Exams and tests are stressful moments for almost every student. Having to prove your knowledge to your teachers and professors can be a hard exercise. Even if you have put in the effort, external circumstances such as having a bad day or family trouble can have an impact on your grade. Trust is a key element in these situations. Students are trusted to not cheat and engage in other dishonest behavior. For tests that take place in a more traditional, non-virtual, configuration, there is supervision but only to a certain degree.
This has not been the case during the COVID-19 pandemic. Virtual learning has affected many students, but assessing knowledge during virtual school has faced even more changes. Proctoring software includes a combined usage of live human supervision and recording and computer-enhanced solutions such as eye-tracking and keystrokes patterns that might reveal ‘suspicious behavior.
While these techniques can prevent some forms of cheating, they also pose a threat to students on many different levels. On the one hand, students’ privacy is subject to a high degree of intrusion, with proctors having the right to assess their surroundings if they deem it appropriate. With the aid of artificial intelligence, many companies are now trying to detect certain patterns in students’ eye movements to show that they are cheating. Similar techniques are used to detect abnormal keyboard usage that could disclose illegal behavior.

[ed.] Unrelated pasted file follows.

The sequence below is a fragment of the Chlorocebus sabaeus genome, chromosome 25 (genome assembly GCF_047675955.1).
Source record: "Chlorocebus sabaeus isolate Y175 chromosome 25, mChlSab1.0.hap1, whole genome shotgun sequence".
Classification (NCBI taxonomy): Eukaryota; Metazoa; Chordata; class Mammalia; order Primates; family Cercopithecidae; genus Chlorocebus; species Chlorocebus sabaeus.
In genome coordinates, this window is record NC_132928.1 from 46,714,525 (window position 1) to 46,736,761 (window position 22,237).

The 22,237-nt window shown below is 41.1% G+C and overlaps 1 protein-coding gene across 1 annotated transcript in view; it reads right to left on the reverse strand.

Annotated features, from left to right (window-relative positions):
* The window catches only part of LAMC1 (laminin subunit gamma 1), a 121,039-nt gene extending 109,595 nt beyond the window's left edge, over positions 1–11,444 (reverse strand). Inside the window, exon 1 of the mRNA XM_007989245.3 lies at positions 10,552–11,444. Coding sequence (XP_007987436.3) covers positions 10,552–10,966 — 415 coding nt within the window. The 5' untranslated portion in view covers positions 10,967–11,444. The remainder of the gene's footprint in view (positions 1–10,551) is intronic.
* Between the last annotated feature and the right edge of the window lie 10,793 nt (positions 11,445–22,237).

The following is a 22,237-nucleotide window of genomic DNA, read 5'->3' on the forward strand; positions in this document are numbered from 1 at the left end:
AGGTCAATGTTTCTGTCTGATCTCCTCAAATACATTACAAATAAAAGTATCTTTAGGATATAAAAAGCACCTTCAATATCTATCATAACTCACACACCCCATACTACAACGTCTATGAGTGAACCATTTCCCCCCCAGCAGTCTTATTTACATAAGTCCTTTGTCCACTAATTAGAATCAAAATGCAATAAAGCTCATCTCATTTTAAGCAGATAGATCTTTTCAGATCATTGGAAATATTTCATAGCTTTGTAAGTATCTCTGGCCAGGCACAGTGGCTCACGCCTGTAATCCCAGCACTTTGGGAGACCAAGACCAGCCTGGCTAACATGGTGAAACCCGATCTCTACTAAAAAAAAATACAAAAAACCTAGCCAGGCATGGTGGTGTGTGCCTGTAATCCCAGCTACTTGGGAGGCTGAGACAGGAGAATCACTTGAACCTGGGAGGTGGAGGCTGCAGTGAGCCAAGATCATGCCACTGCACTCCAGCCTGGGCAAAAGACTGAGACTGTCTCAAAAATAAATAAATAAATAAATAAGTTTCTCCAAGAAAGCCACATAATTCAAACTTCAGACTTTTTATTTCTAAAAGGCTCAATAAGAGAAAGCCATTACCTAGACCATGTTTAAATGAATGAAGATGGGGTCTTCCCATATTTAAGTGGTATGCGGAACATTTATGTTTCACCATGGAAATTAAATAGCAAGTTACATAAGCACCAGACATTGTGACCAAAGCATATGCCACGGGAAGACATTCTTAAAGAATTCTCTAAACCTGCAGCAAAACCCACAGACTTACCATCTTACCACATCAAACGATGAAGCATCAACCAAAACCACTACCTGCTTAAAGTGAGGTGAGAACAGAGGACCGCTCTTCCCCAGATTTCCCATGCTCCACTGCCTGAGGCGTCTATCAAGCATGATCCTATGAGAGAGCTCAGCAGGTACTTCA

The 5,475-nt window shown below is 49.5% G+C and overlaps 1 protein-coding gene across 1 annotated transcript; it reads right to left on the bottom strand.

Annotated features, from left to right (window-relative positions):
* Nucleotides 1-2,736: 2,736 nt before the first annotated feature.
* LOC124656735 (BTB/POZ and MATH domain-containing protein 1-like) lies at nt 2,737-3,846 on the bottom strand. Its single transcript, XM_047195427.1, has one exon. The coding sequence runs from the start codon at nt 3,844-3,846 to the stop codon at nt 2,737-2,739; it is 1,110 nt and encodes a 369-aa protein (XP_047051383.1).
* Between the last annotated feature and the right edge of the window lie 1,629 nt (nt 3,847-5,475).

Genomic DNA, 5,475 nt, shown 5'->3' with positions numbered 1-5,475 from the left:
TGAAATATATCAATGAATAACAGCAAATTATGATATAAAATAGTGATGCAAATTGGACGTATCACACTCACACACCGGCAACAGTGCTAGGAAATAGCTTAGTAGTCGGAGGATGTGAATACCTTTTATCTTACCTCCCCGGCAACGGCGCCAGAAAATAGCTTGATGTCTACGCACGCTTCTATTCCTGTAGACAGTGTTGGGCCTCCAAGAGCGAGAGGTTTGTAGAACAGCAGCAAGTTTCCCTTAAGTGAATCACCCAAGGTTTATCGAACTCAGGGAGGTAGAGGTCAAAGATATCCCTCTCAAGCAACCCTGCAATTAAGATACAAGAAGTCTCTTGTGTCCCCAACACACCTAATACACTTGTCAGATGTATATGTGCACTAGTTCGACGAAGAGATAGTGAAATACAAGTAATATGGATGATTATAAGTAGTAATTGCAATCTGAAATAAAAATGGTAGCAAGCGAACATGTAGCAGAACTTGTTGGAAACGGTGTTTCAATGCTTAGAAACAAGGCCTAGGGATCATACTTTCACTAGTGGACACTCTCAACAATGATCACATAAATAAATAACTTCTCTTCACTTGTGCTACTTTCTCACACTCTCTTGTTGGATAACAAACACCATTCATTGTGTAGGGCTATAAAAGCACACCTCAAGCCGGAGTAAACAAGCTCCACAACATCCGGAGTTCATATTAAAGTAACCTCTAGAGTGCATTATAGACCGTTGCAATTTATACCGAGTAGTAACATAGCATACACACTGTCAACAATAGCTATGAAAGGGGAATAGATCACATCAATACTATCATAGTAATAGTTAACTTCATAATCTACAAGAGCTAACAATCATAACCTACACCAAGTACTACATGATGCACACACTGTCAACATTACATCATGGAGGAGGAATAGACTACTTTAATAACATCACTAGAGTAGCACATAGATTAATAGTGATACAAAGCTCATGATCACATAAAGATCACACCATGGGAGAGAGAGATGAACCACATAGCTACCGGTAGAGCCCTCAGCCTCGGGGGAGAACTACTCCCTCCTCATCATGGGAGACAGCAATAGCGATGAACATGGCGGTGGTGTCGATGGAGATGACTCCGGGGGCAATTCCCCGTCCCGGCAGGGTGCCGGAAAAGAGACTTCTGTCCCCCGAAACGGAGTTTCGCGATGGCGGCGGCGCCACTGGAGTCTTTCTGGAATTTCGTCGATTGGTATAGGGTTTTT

The objective of this software seems to have good intentions since they are supposedly used to prevent cheating. Nevertheless, for many students, the rules and regulations that come associated with this new testing paradigm can feel daunting. Others, who suffer from facial tics are unjustly targeted and flagged by testing software as they do not conform to what the algorithm expects. Still, others may feel overwhelmed by the fact that someone is watching them while they take their exams.
This situation raises two main concerns. Firstly is whether this technology and its usage are beneficial. Despite potential benefits, students may object to it on many different grounds, some of which are listed above. Secondly is whether this is a reasonable use of technology. Even though a certain degree of proctoring is necessary to prevent cheating, testing is an activity built upon trust, and no amount of technology can change that fact. Moreover, this technology can accentuate the underlying emotions connected with test-taking.